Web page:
I always create a lib directory for third party components, you really don't want to be changing third party libraries unless it is strictly necessary. Go with the 3rd option.


8

This is Google's official plugin for all the most common browsers, which will exclude you from Google Analytics: https://tools.google.com/dlpage/gaoptout Have all your team members install it. PS: The issue with the IP-based filtering method is dynamic IP address allocation.


8

I have disabled the right click button of mouse Don't do this. There are valid uses for right-click that you are blocking in addition to (not) protecting your code. All you'll do is annoy everybody while doing absolutely nothing to stop the people who know enough to try and steal your code in the first place.


8

In general, no it does not affect your SEO. However there are some issues you should be aware of: The external site could be quite slow, which could have a tiny impact on SEO as Google's algorithm includes site speed. However if you are wondering about things like Google hosting jQuery then they will almost certainly be faster than your own site, actually ...


8

This will not hurt you. Having your site do different things depending on environmental factors (such as the type of device) is common and ok to do. You only have an issue when you intentionally serve different content to search engines than to users and that clearly is not the case here.


8

robots.txt can block JavaScript files from Googlebot. http://www.robotstxt.org/ has more information about how to construct a robots.txt file. You could put your JavaScript that shows the password into an external JavaScript file (called showlists.js): $(document).ready(function(){ showLists(); }); Call that JavaScript file in the page head: <...


8

Can I just send pre-rendered HTML, using phantomjs or other headless browser, to the google bot? In short... no you shouldn't. Google's stance on differing versions for visitors and search bots is clear and regardless of your intentions it is classed as a cloak. Google also goes to great lengths to activity look for sites that specifically treat the ...


7

I've encountered this as well. It's annoying that Google is reporting 404 errors on something you never actually link to, but only based on their heuristic that finds links in JavaScript code. These reported errors don't seem to indicate actual problems than need to be addressed. Google's John Mueller posted this on Google+: 404 errors on invalid ...


7

Yes. By the HTTP protocol, clause 7.2.1: “Any HTTP/1.1 message containing an entity-body SHOULD include a Content-Type header field defining the media type of that body. If and only if the media type is not given by a Content-Type field, the recipient MAY attempt to guess the media type via inspection of its content and/or the name extension(s) of the URI ...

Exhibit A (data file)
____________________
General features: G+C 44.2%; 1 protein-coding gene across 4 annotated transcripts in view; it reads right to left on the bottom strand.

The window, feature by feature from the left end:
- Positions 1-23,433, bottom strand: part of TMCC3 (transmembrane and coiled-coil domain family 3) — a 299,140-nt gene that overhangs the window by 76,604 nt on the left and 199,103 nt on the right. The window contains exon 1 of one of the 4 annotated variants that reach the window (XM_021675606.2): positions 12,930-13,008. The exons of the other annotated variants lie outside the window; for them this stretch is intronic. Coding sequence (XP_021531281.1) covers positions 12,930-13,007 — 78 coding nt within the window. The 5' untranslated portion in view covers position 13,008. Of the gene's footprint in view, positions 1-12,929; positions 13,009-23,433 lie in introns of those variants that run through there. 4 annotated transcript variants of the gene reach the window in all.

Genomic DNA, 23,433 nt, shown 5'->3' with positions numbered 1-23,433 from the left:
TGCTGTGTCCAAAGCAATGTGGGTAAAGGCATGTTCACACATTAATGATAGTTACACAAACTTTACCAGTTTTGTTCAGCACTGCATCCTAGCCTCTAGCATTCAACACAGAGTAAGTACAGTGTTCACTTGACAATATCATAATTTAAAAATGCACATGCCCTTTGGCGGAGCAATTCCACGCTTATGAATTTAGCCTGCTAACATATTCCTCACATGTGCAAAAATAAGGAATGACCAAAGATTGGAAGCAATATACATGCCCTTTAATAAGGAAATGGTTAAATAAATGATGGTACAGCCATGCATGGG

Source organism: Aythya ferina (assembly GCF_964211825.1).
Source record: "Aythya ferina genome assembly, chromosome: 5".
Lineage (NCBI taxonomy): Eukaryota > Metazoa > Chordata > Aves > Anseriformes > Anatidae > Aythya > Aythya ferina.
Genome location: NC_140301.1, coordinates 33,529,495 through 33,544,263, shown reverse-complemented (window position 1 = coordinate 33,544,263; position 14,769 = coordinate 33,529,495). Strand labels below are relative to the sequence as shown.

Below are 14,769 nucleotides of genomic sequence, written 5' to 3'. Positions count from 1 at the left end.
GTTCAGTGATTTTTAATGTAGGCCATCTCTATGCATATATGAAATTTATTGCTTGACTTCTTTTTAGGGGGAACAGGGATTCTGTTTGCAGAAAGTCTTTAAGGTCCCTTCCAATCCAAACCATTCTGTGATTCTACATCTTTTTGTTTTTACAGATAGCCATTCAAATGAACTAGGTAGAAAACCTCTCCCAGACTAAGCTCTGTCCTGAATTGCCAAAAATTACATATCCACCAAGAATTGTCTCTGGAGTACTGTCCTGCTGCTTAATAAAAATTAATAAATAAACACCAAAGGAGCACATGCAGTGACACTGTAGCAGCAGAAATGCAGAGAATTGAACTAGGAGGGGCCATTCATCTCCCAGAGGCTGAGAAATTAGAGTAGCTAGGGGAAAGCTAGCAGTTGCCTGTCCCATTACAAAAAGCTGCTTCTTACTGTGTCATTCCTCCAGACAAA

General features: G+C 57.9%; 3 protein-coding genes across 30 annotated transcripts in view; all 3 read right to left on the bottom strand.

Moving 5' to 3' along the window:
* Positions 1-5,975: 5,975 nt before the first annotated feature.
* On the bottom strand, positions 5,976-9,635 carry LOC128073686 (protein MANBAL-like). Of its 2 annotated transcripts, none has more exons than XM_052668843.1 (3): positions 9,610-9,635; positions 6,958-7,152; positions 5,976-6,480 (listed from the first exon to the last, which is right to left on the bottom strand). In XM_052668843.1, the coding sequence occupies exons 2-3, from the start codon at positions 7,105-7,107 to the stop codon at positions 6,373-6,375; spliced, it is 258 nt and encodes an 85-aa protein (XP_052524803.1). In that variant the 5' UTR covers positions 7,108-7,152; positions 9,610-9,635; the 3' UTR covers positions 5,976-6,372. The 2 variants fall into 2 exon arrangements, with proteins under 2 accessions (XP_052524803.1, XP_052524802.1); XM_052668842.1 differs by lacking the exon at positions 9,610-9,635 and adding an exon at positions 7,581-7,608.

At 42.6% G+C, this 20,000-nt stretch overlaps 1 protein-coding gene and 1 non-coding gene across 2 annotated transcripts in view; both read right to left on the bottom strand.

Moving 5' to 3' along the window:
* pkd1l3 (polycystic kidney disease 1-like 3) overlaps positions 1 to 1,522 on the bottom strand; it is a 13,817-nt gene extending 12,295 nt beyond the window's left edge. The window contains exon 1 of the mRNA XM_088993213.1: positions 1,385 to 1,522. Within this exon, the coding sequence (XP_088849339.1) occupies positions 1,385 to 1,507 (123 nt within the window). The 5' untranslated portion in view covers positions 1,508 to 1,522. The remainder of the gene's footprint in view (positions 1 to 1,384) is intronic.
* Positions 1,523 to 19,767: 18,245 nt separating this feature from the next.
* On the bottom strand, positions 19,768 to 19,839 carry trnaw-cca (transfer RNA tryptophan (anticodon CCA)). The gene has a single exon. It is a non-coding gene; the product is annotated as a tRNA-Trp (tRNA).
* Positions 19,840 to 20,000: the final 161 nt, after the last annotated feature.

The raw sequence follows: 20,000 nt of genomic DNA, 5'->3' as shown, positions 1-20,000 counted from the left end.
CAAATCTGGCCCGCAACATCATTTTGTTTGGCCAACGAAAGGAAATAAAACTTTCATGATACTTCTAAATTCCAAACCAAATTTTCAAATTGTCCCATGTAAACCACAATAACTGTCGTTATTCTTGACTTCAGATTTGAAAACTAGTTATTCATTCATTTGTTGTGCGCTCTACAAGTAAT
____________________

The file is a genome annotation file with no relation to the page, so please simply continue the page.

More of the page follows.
7

From Modernizr installation page: Drop the script tags in the HEAD of your HTML. For best performance, you should have them follow after your stylesheet references. The reason we recommend placing Modernizr in the head is two-fold: the HTML5 Shiv (that enables HTML5 elements in IE) must execute before the BODY, and if you’re using any of the CSS classes ...


7

Google changes this around every now and then, and whenever they do I have to 're-find' where each of the settings are. So you're not alone! You're right that a browser key is essentially 'public' and should be limited by domain to protect it from being stolen. It's worth noting the worst that can happen if its stolen is that someone could use up your free ...


6

Use custom dimensions in Google Analytics. First, navigate to the "admin" section of Google Analytics' web portal, click "Custom Definitions", then "Custom Dimensions" under the property you're selecting. Click "new custom dimension", give the dimension a name, and save it as type "hit". Now add code similar to the following: ga('create', 'UA-XXXXX-Y', '...


6

This is deliberate. To quote from this post on the Official Google Webmaster Central blog: "Starting in April, for browsers with the appropriate support, we will be using the "referrer" meta tag to automatically simplify the referring URL that is sent by the browser when visiting a page linked from an organic search result. This results in a ...


6

The file extension is irrelevant, it's the Content-Type header that matters, and that file is served with a text/plain content type (which is the purpose of Github's "raw" view). You should really download a copy of the file locally to your site and include it from there. Even if it did work from Github, since you're not loading the JS file asynchronously, ...


6

When I try to get a particular image on a remote domain via JavaScript I get a 403 error. Likely answer: The site in question has protection against "leeching" / hotlinking. i.e. It checks to see what host is requesting the file before serving it. If the request comes from an unrecognised website, they throw a 403 Forbidden error. If you take a look at ...


6

No. Google may sometimes execute Javascript to determine content, but it's a very bad idea to rely on Javascript for your site to be crawled as you want it to be.